Diversity Abroad – Blog

Semester at Sea 2016: It’s today!!

 

So it’s today. I’m so excited I feel like I can hardly breathe! But it’s only 8:20…and I cannot board until 11:00. So until then, I’m left to continue to wander the St. Pauli district of Hamburg.

Getting here was hectic—I forgot my bank card only after arriving at the airport, which was a good hour away from my house. (Note to anyone traveling abroad ever: quadruple check you have your debit card!!) Thankfully, I was able to run to the TD Bank in Quincy Market and get a new one, but still: not an ideal way to start this voyage of a lifetime. The flight across the Atlantic was largely me being amazed at the free cocktail served in economy (like what?) and struggling to understand things being said. The entire crew was German who yes, spoke English and translated everything, but they all had an extraordinarily thick accent.

After being “that person” and changing in the Frankfurt airport bathrooms, I boarded my hour-long flight to Hamburg. And after a silent taxi ride to my hotel, I was off to wander Hamburg for my 24-hour stay. I got food, went to the Edeka supermarkt where I bought a variety of Haribo gummy bears, and wandered down to the port of Hafencity. I got to see the World Explorer (!) as well as explore the old port roads still lined with buildings from the time of the Hanseatic League. I actually think I walked nearly 10km—not even joking.

There she is in all her beauty. This was as close as I could get without getting in trouble.

There she is in all her beauty. This was as close as I could get without getting in trouble.

A bit on academics:

While on my voyage, I will also be taking twelve credits of classes. IE300 Global Studies is the core course of the program, wherein prior to each port we hear about issues central to the modern country we are visiting. For example, before we dock in Barcelona, this class examines if “one Europe” is truly possible, given the ethnic histories and traditions of various peoples—with a case study looking at the Basque and Catalan communities within the larger Castile-dominated Spain.

Global Studies is also the one class I will not have a field lab for. Each of my other three classes has an associated field lab. Each of my three field labs are different, but they’re kind of like a smoothie-blend of field trips, guest lecturers, and in-class projects. Sort of. And they’re different from class to class, mine in particular are explained a bit more later on. All of my classes (including Global Studies) also requires independent field assignments. These are similar to the field labs but are focused on your own individual travels within each port, not those you go on with the class itself.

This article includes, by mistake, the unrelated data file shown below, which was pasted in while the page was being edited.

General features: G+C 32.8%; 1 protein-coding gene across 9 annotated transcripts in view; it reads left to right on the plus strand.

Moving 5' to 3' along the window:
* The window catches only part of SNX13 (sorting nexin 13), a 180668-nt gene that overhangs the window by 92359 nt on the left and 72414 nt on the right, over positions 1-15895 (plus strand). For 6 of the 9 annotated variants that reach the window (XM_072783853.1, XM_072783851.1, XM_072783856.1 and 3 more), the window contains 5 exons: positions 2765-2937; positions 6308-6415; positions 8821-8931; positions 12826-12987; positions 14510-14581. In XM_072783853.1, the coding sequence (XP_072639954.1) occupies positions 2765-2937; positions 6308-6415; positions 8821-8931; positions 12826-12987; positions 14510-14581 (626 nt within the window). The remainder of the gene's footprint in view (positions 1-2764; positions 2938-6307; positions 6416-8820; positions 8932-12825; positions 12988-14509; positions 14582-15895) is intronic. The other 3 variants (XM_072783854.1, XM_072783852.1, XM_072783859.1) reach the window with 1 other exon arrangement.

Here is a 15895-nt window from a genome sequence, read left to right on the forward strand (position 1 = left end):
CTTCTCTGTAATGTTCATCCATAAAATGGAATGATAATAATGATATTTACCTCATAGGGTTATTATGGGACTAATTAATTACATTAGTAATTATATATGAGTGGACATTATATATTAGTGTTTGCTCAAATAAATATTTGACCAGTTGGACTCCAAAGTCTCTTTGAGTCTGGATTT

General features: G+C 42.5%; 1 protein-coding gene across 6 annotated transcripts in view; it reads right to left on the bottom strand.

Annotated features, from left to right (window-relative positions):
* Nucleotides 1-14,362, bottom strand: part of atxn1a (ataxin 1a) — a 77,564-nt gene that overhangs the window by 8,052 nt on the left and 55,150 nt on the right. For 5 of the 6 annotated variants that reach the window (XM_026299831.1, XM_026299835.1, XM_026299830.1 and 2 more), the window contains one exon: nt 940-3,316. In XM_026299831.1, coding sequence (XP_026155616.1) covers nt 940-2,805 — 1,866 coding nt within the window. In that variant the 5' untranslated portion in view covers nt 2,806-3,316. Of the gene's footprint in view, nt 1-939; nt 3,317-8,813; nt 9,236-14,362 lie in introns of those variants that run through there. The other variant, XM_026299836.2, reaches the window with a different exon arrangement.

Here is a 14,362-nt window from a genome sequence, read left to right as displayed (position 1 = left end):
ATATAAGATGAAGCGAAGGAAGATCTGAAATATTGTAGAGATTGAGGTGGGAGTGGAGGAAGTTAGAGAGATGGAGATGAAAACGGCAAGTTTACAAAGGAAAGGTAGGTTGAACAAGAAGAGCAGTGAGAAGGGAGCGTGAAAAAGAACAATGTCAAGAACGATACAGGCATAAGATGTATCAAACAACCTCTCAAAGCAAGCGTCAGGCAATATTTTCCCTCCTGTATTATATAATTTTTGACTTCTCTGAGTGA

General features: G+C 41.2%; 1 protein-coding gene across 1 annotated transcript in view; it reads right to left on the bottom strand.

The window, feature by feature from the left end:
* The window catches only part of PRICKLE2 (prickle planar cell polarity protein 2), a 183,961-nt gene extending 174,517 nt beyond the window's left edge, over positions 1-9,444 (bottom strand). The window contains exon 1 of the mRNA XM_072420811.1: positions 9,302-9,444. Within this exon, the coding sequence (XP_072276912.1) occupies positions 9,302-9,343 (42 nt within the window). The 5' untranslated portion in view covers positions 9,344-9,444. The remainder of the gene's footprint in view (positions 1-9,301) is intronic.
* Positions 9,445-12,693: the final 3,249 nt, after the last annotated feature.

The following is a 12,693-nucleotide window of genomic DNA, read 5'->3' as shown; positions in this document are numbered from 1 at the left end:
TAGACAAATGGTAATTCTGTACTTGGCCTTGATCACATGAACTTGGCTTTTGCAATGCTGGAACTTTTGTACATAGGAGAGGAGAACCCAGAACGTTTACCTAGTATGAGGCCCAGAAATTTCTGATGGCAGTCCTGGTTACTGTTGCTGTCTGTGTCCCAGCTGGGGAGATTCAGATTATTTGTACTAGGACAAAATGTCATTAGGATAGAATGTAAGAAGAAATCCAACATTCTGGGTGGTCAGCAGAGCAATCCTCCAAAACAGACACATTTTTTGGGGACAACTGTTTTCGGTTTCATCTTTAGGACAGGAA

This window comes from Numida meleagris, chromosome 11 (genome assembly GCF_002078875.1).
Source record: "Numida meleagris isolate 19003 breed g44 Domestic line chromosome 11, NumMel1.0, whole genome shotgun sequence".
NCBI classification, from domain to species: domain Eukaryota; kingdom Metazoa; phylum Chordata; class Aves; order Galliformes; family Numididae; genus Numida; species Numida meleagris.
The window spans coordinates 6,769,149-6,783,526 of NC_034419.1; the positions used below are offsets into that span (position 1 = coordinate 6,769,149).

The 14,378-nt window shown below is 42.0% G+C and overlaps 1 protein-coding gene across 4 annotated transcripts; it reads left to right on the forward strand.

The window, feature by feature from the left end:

At my home university, I am pursuing a Certificate (in laymen’s terms: a multidisciplinary minor) in Culture, Health, and Science. The opportunity to study abroad, for me, gives me a chance to examine these intersections on an international level. In IE272 Current Global Issues: Diseases Without Borders the class looks at the implications of deadly epidemics in the twenty-first century. Maybe a bit of a spoiler, but I may be the most excited for this field lab. On our first day in Dakar, Senegal (Oct 21), as a class we will go to the University of Cheikh Anta Diop (UCAD). Here, we’ll learn how the university and the US Peace Corps are conducting workshops around malaria prevention and control throughout east Africa.

My final two classes focus on Latin America. HIST411 Latin America Since Independence focuses, rather simply, on the making of the modern Latin America. My field lab for this class will be in Callao (Lima), Peru (Nov 22)—the exact details of this lab appear to still be in development, but hopefully will have a focus on how contemporary Peruvian issues in interact with the region’s history. And LSPA250 Latin American Outlaws: Pirates, Maroons, Bandits, Guerrilleros, and Narcos is all about the role outlaws and rebels play in modern Latino/a literature. While in Salvador, Brazil (Nov 1), we will visit a Maroon village, or quilombo, where descendants of former escaped slaves continue to live in order to see first-hand how the history of slavery continues to relate to the present.

It’s still not 11:00, but once 10:30 or so comes in two hours, I’m off to the Hafencity port to check-in and disembark!